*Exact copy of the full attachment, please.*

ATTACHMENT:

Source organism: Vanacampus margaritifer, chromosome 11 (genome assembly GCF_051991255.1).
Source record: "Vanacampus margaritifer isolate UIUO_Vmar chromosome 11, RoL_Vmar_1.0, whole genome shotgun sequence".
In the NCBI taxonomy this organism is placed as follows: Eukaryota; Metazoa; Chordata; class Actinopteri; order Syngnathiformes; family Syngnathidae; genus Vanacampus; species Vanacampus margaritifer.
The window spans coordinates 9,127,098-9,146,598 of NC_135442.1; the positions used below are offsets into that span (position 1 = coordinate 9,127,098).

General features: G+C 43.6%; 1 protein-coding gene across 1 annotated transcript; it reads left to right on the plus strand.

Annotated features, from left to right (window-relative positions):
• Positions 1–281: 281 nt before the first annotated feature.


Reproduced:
Source organism: Vanacampus margaritifer, chromosome 11 (genome assembly GCF_051991255.1).
Source record: "Vanacampus margaritifer isolate UIUO_Vmar chromosome 11, RoL_Vmar_1.0, whole genome shotgun sequence".
In the NCBI taxonomy this organism is placed as follows: Eukaryota; Metazoa; Chordata; class Actinopteri; order Syngnathiformes; family Syngnathidae; genus Vanacampus; species Vanacampus margaritifer.
The window spans coordinates 9,127,098-9,146,598 of NC_135442.1; the positions used below are offsets into that span (position 1 = coordinate 9,127,098).

General features: G+C 43.6%; 1 protein-coding gene across 1 annotated transcript; it reads left to right on the plus strand.

Annotated features, from left to right (window-relative positions):
• Positions 1–281: 281 nt before the first annotated feature.